07 Sep 2021
Sat 14 Sep 2019
Toneelgroep Oostpool’s production of People, Places & Things was selected for the Flemish TheaterFestival but couldn’t perform in Ghent. It’s Flanders’ loss as it opens up a door to a completely different approach to acting and making theatre.
There’s a (not totally unfair) stereotype in the UK that “European” theatre directors’ main intention with a playtext is to rip it up, make the actors strip naked for some inexplicable reason and turn it into a new piece beyond recognition. It’s perhaps indicative of the fact that British theatre is often referred to as “writer’s theatre” and in mainland Europe it’s “director’s theatre”. However Marcus Azzini’s production of People, Places, and Things feels like the perfect synthesis of these two theatre approaches and we all have a lot to learn from it.
The play follows Emma, a struggling actor who goes to rehab for her addiction problems, and in the process it reveals the fundamental sickness at the heart of individualistic neoliberal society. It’s a searing portrait of trying to live life to the fullest and fill the void in a hopelessly shallow world. When it premiered in London, Denise Gough was universally praised for her raw depiction of Emma and Hannah Hoekstra delivers an equally explosive performance in the show by Toneelgroep Oostpool. A shapeshifting powerhouse, she’s proof that good acting transcends language barriers. Under Azzini’s direction her numerous crises become utterly real and believable; tearing at the paper wall behind her with the name LUCY emblazoned on it; throughout the performance she remains in her sparkly outfit from Emma’s performance as Nina in The Seagull. Is she Nina, Emma, Lucy, or all of them? MacMillan has written a truly incredible character for actresses to delve into but it’s striking that naturalistic, emotionally raw performances like this aren’t more common on Flemish stages.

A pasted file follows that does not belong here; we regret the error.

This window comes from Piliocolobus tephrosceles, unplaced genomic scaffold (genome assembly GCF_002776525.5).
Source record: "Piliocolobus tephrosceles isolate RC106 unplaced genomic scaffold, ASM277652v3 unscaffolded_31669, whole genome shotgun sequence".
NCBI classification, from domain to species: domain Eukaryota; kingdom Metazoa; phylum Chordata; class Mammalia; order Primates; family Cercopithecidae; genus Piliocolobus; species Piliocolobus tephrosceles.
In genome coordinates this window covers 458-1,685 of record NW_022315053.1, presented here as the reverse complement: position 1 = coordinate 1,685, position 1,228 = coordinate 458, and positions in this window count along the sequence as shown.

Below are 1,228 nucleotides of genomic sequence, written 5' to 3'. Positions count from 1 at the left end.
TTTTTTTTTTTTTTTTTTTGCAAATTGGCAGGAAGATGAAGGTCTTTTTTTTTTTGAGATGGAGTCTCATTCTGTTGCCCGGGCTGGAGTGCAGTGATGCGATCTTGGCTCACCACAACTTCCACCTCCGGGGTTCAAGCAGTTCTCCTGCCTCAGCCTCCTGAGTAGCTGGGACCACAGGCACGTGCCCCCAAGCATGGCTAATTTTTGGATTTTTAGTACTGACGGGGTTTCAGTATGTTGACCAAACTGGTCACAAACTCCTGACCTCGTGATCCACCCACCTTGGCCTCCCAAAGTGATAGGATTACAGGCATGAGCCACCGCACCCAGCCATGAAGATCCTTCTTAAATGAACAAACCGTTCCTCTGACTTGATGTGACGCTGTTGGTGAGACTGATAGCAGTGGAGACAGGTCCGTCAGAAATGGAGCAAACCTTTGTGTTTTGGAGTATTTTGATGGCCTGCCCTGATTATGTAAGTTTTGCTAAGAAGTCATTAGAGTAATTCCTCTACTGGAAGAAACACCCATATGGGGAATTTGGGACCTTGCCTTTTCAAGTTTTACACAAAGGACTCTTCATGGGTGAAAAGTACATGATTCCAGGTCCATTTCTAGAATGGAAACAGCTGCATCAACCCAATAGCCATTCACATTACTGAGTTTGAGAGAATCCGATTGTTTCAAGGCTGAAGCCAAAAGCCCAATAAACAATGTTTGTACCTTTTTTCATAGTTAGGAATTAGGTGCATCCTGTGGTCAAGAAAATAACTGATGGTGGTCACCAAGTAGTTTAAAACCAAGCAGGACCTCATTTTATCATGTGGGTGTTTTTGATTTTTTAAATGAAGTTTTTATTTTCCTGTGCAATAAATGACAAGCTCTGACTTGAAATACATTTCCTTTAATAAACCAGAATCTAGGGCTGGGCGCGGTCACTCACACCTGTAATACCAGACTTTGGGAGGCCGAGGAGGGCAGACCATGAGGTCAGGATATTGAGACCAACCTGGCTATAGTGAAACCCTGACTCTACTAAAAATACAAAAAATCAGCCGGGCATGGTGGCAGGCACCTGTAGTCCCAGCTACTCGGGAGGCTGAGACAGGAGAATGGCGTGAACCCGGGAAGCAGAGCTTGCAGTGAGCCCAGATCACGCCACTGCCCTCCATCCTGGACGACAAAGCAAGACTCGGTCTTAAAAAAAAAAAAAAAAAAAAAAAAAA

The predominant acting style in Flanders seems to be detached and cerebral, in which performers simply perform as themselves performing a text rather than embodying a character. It’s undoubtedly got its merits, it leads to some profound and mind-boggling theatrical experiences but it sometimes feels as if they’re trying to transcend or deny their own emotions. At heart, humans are basically slightly-smarter-than-average apes. We may be intelligent but we’re still emotional creatures. We need to laugh and scream and feel as well as contemplate all the questions of existence. To pretend otherwise is a delusion.
Azzini’s production displays the strengths of Britain’s naturalistic, cinematic writing style with “European” aesthetic experimentation. Many mainland European theatre-makers could learn from British writers, who bring a real rigour to their writing, ensuring that it’s engaging to watch whilst not getting self-indulgent. UK directing students should be sent to mainland Europe where they’re expected to be artists in their own right rather than simply serving the text.
I have a theory that Flemish children’s theatre is so good because it combines the prevailing culture of experimentation with the absolute necessity to entertain the audience, otherwise they’ll switch off completely. People, Places & Things does something similar for adult’s theatre. It’s alive, it’s visceral, it’s funny, it’s honest, and it’s smart.